So what to do? To succeed, women must be warm and friendly, demonstrating traditional feminine traits such as caring and nurturing. Yet at the same time, to be successful in my job, I need to be competent, confident and assertive. No easy task.
I feel a little confused by all of this, but also a little reassured. I’d be more worried if I was perceived as warm but not competent, and as a petite female flexible trainee with several children it can be difficult to be taken seriously. I’ve experienced my fair share of comments along the lines of ‘You’re pregnant again? Don’t you have a TV?, derogatory remarks about being a ‘part timer’ and even, when wanting to take OOPE to pursue a special interest ‘Why are you making your life so difficult?’
In reaction to this, maybe I’ve tried too hard to project confidence and competence and gone too far the other way. Maybe I need to let my guard down more, be warmer, more authentic, less defensive.
So it’s all about finding an elusive balance. Getting to know someone well makes it easier to see them as warm. This is tougher for flexible trainees (you’re there less, so it takes everyone longer to get to know you). We all seem to spend less time socialising after work too – our home lives have taken on greater importance. This is certainly not wrong, but it makes getting to know people that bit harder.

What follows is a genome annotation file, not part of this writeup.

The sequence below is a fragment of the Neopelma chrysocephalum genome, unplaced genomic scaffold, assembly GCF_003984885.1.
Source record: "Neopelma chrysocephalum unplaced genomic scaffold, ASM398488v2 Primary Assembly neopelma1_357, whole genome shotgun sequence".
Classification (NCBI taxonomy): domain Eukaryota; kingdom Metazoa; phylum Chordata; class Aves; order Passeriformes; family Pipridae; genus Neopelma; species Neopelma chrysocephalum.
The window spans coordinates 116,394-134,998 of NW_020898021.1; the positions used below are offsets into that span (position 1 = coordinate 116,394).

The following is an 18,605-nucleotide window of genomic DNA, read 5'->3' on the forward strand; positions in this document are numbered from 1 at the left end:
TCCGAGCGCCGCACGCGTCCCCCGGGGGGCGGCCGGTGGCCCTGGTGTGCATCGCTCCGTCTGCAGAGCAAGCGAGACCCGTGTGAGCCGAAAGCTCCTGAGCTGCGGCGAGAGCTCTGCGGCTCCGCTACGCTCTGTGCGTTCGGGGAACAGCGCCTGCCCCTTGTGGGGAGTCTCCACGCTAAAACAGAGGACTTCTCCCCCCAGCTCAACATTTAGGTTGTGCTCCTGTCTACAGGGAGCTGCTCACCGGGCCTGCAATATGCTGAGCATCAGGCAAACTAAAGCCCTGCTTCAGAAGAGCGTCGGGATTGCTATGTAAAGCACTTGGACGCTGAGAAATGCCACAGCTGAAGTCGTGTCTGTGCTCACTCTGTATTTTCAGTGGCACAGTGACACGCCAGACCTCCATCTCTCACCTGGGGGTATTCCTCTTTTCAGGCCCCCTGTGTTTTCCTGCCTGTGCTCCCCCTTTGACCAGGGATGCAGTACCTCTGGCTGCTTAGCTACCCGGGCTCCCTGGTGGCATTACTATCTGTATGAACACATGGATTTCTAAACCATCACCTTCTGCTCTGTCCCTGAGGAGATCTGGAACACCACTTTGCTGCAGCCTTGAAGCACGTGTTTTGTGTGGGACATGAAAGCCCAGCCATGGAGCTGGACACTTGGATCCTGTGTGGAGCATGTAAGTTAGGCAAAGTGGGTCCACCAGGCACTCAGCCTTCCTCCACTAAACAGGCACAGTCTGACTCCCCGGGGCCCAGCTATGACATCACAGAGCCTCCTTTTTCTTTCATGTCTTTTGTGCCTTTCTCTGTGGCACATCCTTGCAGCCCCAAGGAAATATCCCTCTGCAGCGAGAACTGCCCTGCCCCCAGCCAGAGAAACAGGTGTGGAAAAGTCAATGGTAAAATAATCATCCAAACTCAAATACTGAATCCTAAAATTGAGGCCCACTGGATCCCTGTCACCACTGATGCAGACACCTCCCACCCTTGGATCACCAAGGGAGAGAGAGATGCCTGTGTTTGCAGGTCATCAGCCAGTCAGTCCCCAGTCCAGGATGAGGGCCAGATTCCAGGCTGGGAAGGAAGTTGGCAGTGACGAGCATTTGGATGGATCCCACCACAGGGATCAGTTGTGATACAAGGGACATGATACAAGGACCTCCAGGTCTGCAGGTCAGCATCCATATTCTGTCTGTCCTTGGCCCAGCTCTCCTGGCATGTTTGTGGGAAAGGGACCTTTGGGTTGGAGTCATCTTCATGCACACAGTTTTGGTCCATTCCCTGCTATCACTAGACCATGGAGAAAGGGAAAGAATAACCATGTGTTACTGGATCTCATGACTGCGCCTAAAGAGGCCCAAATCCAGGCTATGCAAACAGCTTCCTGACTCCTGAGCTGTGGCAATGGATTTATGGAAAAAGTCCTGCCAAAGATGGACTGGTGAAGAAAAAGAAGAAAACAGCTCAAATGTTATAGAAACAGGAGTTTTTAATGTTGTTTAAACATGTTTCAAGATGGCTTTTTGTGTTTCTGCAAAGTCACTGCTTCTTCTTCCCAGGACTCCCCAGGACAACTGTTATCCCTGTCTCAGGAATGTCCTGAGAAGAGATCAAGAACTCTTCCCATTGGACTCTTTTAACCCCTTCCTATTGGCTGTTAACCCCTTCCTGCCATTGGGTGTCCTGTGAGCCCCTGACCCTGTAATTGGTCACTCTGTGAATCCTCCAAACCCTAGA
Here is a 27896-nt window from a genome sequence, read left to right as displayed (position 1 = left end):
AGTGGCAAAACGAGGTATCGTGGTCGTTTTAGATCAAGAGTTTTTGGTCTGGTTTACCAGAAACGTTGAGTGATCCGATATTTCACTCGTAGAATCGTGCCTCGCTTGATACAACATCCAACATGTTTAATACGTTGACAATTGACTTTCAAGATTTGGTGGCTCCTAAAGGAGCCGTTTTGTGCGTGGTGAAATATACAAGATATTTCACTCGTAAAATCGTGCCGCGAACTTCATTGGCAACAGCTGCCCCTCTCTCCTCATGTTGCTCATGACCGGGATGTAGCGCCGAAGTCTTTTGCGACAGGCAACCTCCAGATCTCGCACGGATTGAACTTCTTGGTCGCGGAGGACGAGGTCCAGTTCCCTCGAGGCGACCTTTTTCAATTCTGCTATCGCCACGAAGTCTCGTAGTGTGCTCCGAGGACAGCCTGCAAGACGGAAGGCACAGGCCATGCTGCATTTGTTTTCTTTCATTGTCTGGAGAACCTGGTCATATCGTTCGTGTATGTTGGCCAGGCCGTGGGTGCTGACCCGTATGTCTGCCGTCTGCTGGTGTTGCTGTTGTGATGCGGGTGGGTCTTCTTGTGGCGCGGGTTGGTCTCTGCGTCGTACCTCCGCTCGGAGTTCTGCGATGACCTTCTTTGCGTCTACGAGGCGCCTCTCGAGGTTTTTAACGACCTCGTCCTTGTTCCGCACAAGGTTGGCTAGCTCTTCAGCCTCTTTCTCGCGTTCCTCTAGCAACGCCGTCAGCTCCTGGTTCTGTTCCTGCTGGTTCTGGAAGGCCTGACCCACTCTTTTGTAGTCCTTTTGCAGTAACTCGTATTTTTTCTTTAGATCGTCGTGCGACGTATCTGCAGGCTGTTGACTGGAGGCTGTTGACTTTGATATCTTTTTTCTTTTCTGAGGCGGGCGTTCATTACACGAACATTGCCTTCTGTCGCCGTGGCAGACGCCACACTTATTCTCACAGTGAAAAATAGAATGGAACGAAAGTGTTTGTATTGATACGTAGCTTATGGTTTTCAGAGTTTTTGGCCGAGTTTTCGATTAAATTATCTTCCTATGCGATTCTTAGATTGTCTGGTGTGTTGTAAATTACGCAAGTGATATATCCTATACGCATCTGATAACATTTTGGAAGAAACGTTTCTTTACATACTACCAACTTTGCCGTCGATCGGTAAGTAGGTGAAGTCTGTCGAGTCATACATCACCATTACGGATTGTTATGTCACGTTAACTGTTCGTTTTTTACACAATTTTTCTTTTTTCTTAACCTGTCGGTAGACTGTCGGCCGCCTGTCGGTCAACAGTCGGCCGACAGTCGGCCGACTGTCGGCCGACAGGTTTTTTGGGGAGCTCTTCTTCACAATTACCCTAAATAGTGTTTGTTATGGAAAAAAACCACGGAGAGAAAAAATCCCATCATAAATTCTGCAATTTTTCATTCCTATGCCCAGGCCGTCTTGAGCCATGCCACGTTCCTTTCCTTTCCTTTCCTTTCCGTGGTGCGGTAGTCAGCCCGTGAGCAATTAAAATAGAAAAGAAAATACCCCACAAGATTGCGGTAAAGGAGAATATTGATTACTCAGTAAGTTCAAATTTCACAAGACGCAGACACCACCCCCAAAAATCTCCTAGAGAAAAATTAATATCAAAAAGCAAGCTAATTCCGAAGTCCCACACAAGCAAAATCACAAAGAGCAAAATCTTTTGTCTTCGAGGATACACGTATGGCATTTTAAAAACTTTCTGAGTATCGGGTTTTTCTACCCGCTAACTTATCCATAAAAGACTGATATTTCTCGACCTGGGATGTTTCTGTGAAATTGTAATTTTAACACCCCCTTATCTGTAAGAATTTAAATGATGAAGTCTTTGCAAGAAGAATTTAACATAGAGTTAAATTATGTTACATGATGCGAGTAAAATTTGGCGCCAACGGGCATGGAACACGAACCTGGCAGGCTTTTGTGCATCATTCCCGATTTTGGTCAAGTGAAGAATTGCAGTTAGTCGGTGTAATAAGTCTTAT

I’ve learned that I am just as guilty of making these judgements as others. If I as a feminist, can judge other women in this way (and being intimidated is my subconscious making a judgement) then I’m not surprised that others do the same to me. So while I try my hardest to project a warm and competent manner I’ll also be trying not to do it to other people. What do you think?
Cuddy, A.J., Glick, P., Beninger, A. (2011): The Dynamics of Warmth and Competence Judgments, and their Outcomes in Organizations Research in Organizational Behavior: 31 73–98.
Kervyn, N., Yzerbyt, V. Y., Judd, C. M., & Nunes, A. (2009). A question of compensation: The social life of the fundamental dimensions of social perception. Journal of Personality and Social Psychology: 96, 828-842.
Rudman, L. A., & Phelan, J. E. (2008). Backlash effects for disconfirming gender stereotypes in organizations. Research in Organizational Behavior: 28, 61-79.